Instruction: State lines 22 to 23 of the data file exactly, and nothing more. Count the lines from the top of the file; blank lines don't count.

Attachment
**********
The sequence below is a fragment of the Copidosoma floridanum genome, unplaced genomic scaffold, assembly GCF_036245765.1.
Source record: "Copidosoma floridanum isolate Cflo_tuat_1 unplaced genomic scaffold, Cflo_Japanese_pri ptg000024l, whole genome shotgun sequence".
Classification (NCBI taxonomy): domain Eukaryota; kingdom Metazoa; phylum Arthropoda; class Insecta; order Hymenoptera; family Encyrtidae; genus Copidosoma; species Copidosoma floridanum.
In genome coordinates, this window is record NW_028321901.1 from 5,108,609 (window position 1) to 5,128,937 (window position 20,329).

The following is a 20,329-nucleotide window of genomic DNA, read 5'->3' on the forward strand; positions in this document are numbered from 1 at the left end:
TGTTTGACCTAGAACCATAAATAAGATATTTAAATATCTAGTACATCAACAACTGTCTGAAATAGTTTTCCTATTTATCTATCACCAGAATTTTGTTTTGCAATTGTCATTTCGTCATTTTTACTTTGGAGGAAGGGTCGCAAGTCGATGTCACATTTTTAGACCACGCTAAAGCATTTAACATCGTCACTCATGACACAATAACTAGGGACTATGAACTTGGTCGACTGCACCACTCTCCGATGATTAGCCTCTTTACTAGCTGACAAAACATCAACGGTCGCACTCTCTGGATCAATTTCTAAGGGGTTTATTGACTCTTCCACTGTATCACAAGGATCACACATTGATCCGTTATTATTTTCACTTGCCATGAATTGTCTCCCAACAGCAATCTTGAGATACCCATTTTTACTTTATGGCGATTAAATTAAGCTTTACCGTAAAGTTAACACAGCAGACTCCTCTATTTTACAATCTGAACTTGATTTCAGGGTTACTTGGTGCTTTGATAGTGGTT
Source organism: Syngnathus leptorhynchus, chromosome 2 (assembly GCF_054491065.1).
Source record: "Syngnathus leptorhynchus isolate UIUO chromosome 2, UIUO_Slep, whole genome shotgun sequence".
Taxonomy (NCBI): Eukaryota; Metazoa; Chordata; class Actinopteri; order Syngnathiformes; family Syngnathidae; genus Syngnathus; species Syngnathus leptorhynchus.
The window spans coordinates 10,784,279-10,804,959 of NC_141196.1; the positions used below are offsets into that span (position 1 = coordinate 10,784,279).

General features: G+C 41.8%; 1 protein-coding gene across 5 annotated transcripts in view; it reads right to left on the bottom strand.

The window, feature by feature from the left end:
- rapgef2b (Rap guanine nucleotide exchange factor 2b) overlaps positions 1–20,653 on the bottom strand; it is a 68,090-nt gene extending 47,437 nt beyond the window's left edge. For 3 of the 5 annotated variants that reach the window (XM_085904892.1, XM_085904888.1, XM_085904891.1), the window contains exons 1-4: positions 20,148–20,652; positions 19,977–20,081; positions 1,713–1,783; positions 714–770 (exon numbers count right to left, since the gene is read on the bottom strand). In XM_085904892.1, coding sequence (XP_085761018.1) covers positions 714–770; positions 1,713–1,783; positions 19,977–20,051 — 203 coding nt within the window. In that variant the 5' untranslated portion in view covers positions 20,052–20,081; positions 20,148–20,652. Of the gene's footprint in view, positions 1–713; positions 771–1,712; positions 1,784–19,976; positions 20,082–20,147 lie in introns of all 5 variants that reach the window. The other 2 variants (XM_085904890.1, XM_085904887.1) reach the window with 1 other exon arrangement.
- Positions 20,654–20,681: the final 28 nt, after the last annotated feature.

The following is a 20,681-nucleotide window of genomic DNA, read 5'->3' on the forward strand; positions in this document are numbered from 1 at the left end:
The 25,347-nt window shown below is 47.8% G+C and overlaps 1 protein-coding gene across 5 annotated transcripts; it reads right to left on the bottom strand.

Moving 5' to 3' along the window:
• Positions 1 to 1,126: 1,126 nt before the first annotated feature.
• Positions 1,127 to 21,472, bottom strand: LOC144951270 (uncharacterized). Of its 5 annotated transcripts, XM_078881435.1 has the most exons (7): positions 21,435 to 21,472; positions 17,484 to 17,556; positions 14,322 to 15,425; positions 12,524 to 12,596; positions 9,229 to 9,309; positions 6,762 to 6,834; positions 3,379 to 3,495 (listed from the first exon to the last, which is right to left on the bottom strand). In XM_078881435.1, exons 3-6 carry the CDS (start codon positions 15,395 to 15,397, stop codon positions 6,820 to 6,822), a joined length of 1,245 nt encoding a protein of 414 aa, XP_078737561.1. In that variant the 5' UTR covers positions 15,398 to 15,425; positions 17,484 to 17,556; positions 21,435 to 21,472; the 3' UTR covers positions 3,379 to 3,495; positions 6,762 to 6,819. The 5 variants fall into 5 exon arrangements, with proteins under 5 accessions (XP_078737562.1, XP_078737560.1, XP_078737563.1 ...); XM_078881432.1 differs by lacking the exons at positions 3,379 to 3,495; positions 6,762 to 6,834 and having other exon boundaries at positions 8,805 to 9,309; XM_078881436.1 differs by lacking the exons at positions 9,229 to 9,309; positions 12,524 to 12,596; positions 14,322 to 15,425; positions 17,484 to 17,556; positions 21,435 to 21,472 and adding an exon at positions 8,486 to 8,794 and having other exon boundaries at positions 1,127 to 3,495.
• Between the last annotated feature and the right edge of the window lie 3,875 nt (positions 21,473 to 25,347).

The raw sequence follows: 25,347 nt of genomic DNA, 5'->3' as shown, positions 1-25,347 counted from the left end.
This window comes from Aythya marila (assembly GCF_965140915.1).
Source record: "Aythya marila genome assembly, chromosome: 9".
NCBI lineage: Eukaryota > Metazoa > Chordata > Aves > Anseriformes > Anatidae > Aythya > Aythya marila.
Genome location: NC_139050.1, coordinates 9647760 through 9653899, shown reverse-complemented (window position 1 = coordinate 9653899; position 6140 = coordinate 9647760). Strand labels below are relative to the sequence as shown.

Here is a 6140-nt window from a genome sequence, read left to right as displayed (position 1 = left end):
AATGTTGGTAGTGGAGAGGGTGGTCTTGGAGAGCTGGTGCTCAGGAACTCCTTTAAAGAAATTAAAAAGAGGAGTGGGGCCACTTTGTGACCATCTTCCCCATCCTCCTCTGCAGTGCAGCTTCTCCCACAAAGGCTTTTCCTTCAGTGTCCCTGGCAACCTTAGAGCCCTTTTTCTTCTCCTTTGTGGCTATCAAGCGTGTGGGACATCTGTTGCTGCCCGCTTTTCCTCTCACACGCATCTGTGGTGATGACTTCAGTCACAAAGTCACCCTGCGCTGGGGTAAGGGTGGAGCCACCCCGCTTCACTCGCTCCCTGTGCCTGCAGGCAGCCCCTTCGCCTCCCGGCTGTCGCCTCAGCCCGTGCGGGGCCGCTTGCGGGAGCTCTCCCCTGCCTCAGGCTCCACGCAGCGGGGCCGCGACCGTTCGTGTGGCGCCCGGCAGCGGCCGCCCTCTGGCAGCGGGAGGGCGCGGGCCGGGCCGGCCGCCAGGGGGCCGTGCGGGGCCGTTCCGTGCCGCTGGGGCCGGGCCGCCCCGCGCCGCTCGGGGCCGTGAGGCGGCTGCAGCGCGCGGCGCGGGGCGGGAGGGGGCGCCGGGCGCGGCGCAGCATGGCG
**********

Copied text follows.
This window comes from Aythya marila (assembly GCF_965140915.1).
Source record: "Aythya marila genome assembly, chromosome: 9".